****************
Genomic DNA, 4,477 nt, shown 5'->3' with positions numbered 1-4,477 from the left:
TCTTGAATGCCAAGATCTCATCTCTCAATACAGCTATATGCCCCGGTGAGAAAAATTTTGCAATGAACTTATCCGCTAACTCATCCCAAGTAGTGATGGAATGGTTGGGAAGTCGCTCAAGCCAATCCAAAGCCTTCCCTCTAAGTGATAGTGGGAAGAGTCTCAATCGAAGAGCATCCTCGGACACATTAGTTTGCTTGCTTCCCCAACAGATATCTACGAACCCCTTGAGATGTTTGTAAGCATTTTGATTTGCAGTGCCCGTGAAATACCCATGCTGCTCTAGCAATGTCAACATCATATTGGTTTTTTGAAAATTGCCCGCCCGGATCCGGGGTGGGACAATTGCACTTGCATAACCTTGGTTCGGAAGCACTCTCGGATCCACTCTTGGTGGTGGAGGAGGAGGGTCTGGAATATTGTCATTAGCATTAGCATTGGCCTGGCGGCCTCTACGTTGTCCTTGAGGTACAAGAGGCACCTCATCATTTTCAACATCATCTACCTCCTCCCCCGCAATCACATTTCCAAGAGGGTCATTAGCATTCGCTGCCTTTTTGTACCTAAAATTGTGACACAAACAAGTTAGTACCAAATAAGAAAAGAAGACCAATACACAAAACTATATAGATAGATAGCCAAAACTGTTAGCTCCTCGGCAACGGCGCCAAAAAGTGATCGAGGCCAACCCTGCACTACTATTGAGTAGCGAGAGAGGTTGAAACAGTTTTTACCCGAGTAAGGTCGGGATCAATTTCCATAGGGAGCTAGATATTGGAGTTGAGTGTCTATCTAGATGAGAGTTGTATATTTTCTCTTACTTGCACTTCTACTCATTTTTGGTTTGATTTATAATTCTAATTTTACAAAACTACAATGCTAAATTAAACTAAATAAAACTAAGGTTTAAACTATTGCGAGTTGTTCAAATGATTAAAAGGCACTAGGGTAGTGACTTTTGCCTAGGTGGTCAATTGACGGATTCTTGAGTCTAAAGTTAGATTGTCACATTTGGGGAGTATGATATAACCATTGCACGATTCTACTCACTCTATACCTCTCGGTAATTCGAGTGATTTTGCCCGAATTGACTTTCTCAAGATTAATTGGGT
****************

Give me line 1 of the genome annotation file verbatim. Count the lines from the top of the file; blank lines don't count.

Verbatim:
Genomic DNA, 4,477 nt, shown 5'->3' with positions numbered 1-4,477 from the left: